, contained in the Jackson case does not appear to be necessary to the decision. Jones v. Hutchins, supra, on the present question, holds only (headnote 2): "Where damages are sought as a result of physical injury for permanent impairment of earning capacity, an instruction on this issue is authorized where there is evidence of the plaintiff's earnings before the injury, the amount and nature of her work, the percentage of disability resulting from the injury, and the manner in which her earning capacity has been decreased as a result, and this is true although at the time of trial there is no evidence as to actual decreased earnings." The case contains this statement (p. 148): "There is only one compensation for permanent injury as related to ability to labor, earning capacity, or future lost earnings, but that one compensation in the majority of cases involves all three elements, and the elements are arrived at in a different manner because of the exigencies of the case." This statement does not mean that there may not be recovery for pain and suffering due to loss of ability to labor and loss of earning capacity resulting in pecuniary loss determined from sufficient evidence. It means that there can be only one aggregate compensation for (a) pain and suffering caused by loss of capacity to labor (i.e., enforced idleness, partial or complete), (b) decreased earning capacity resulting in pecuniary loss, and (c) loss of definite earnings that would have been received in the future but for the injury. Element (a) is determined from the jurors' enlightened conscience. Element (b) must be proved by evidence from which the jury can arrive at, estimate, or reasonably infer a pecuniary value for the loss. Element (c) is determined from evidence as to what plaintiff's actual future earnings would have been, e.g., a contract to work at a given salary for a certain period in the future. The aggregate of the amounts given for these three elements is the "one compensation." It is true that without proof of the types mentioned in (b) and/or (c) above, the only damages recoverable are for mental pain and suffering caused by a consciousness of the decreased capacity to labor. We might add that it would be a good practice for the trial court, to aid the jury in cases where more than one of these elements of damages is in issue, to make it clear by its charge that the total verdict may include damages for each of these elements in issue, but only once for each.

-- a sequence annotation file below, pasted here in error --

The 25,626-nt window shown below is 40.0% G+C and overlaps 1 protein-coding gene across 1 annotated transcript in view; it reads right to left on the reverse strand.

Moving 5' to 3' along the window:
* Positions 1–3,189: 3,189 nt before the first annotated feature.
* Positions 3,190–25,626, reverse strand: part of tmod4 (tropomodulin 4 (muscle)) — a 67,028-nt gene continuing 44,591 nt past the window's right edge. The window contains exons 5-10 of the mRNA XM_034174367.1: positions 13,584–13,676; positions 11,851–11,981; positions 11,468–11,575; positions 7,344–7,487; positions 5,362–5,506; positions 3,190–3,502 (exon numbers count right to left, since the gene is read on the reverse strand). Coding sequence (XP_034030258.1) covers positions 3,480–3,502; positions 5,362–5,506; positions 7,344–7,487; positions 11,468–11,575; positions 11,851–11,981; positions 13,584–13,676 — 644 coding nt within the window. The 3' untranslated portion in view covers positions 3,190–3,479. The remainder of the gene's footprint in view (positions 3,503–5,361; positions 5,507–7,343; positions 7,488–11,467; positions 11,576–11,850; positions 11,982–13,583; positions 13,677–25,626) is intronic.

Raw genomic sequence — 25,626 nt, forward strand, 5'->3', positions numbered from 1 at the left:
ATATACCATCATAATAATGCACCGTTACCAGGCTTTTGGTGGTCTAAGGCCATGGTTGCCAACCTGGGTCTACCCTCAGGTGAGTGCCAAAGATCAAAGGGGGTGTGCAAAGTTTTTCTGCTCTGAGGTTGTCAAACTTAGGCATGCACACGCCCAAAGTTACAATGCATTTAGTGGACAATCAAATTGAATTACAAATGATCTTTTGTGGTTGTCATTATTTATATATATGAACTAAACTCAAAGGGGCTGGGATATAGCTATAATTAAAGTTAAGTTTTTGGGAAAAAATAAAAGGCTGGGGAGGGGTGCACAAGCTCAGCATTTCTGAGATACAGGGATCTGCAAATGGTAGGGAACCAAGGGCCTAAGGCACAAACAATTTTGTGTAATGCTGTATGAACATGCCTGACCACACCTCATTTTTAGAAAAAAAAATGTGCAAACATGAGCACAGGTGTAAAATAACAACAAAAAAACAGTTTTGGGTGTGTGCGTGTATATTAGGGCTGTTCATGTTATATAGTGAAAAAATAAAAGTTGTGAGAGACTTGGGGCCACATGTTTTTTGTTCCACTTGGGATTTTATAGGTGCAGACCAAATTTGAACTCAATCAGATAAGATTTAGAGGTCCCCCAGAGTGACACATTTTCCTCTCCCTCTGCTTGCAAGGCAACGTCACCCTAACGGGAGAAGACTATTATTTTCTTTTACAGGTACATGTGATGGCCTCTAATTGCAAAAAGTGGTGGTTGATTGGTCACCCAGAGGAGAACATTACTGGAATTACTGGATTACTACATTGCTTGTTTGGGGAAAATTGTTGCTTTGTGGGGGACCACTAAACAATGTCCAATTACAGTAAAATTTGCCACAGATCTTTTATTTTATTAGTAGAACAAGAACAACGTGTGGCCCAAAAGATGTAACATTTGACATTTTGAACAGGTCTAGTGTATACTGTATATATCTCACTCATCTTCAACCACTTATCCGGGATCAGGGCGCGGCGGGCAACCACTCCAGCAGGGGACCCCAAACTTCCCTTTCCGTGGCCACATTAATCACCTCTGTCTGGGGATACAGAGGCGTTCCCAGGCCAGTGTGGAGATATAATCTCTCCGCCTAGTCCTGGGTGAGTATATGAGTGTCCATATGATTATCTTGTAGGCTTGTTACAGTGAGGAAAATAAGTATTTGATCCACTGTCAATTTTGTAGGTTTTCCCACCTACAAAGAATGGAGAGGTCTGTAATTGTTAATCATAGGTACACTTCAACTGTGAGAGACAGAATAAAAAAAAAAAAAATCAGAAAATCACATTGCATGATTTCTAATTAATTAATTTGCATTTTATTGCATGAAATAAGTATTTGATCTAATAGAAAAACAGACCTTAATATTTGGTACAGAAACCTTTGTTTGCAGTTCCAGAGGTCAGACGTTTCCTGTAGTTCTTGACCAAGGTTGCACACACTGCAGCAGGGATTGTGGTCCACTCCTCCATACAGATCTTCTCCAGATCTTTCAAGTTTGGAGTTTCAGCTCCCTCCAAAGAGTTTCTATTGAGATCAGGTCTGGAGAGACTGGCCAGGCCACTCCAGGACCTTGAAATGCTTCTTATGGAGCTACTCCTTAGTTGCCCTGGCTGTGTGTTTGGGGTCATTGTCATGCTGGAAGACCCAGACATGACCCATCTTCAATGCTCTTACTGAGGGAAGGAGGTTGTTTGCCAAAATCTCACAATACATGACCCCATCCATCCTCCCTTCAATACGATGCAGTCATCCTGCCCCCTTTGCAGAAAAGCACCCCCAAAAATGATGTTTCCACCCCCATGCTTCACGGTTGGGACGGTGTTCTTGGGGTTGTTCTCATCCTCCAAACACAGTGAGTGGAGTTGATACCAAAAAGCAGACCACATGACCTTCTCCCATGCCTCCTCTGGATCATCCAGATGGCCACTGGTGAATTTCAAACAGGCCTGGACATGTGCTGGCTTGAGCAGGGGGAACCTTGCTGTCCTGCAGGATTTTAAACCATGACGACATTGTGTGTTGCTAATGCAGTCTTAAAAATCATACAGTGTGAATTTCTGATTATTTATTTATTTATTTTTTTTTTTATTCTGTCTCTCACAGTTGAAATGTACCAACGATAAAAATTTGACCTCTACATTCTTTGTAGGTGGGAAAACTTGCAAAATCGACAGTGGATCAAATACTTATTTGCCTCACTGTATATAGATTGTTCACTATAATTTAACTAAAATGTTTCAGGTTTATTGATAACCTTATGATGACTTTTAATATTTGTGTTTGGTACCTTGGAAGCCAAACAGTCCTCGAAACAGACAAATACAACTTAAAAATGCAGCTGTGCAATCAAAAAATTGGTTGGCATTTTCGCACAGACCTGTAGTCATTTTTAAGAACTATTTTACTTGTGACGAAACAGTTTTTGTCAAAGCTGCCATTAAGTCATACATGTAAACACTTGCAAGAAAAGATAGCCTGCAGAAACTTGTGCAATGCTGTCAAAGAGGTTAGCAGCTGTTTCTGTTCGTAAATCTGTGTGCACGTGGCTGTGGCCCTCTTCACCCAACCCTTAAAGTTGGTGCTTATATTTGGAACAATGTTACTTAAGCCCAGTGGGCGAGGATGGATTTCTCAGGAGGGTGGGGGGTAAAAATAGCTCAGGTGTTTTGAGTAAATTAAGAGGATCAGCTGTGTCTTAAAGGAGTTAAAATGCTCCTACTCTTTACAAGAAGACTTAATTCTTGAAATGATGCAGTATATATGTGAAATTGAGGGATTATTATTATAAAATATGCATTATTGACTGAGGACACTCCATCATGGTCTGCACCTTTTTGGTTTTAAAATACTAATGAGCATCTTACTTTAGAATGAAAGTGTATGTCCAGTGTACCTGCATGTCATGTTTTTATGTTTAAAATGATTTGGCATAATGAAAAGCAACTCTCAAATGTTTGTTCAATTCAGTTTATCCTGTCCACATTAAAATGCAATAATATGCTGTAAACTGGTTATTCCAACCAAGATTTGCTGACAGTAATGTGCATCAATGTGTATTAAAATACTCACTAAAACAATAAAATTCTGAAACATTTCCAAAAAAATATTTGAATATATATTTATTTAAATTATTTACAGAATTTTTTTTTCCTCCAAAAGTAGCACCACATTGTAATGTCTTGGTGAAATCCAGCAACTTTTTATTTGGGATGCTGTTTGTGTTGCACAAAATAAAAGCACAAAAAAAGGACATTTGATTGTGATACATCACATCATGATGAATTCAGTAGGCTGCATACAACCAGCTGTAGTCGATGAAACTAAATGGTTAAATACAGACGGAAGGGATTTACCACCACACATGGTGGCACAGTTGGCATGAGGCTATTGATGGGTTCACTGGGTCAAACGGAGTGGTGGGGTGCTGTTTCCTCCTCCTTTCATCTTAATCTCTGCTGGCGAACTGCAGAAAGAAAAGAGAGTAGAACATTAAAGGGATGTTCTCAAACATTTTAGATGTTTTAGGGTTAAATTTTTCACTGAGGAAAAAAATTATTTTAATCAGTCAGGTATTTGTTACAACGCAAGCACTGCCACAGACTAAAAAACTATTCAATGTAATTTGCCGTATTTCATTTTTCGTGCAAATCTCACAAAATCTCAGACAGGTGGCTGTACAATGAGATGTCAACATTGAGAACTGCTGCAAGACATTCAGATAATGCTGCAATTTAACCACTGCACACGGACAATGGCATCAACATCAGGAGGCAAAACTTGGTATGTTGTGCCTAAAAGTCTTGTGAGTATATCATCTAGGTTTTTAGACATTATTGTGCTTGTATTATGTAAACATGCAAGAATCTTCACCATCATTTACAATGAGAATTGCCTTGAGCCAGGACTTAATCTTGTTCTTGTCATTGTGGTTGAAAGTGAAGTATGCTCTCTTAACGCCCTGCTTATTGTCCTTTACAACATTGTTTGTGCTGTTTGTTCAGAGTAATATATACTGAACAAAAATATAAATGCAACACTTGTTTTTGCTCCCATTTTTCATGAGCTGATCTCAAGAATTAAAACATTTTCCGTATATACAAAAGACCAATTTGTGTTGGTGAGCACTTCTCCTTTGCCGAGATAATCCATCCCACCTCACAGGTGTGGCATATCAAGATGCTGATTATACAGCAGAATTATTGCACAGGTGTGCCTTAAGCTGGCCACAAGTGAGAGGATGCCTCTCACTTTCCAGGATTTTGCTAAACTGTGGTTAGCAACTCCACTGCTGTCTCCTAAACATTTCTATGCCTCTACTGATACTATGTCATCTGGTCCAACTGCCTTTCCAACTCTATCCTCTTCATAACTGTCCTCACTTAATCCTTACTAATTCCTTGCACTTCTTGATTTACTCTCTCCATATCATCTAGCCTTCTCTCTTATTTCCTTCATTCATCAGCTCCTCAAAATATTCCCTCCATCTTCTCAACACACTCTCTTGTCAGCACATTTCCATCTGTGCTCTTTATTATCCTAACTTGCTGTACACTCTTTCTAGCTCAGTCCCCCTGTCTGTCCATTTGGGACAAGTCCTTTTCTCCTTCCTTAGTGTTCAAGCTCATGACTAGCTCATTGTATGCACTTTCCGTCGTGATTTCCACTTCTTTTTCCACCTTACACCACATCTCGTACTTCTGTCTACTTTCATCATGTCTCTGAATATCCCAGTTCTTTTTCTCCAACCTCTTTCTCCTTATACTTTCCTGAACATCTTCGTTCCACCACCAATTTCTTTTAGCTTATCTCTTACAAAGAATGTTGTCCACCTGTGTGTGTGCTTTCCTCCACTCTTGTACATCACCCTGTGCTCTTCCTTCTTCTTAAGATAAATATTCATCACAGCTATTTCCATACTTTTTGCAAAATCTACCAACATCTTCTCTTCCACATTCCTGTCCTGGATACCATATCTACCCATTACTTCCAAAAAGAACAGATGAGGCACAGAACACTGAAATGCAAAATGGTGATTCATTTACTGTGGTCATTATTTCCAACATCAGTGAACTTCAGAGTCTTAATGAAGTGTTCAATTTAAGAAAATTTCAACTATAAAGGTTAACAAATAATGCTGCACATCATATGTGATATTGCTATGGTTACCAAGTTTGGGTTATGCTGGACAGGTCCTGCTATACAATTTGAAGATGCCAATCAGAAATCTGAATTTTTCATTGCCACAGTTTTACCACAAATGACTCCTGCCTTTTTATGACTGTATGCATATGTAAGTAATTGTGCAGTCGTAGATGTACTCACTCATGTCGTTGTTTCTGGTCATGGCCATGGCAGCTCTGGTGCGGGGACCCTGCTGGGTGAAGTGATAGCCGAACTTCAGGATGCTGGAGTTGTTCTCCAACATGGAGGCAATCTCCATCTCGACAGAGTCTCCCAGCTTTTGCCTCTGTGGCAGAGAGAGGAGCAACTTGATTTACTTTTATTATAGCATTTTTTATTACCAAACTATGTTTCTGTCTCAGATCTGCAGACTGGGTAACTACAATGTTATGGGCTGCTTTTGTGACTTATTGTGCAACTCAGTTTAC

We recognize that there are some cases in which the courts have approved of including damages for decreased capacity to earn money as an element of pain and suffering to be measured by the enlightened conscience of impartial jurors, when there was, and because there was, no evidence from which a jury could determine a pecuniary value for loss of earning capacity. Langran v. Hodges, 60 Ga. App. 567 (4 SE2d 489); City Council of Augusta v. Drawdy, 75 Ga. App. 543, 549 (43 SE2d 569). From these cases it does not follow that, in a case where there is sufficient evidence to enable the jury to award damages for decrease in earning capacity it is not proper to award also damages for decreased capacity to labor as an element of pain and suffering. The law permits the verdict to include damages for both when supported by pleadings and evidence. Rome Ry. &c. Co. v. Duke, 26 Ga. App. 52, 54 (105 SE 386); cf. West v. Moore, 44 Ga. App. 214 (160 SE 811).
For the reason stated in subdivision 5(a) above, the overruling of ground 4 of defendant's motion for new trial was error.
6. In special ground 6 the defendants complain that the court in its charge stated to the jury the allegations contained in plaintiff's petition, and then in stating the substance of defendants' answer restated many of plaintiff's allegations, thus overemphasizing and impressing the jury with plaintiff's contentions and underemphasizing defendants' contentions. Florence v. Byrd, 28 Ga. App. 695 (113 SE 227); and Southern Ry. Co. v. Ray, 28 Ga. App. 792 (2) (113 SE 590), cited by the defendants, state that in the charge of the court "no essential contention of either party should be omitted." The defendants do not contend that the court omitted any contention from its charge. Following the part of the charge complained of, the court instructed the jury that they should look to the pleadings, which would be out with them, for the contentions of the parties, and then properly instructed the jury as to the burden of proof. This is just what the court did in Southern Ry. Co. v. Ray, supra, in which the charge discussed was held not error.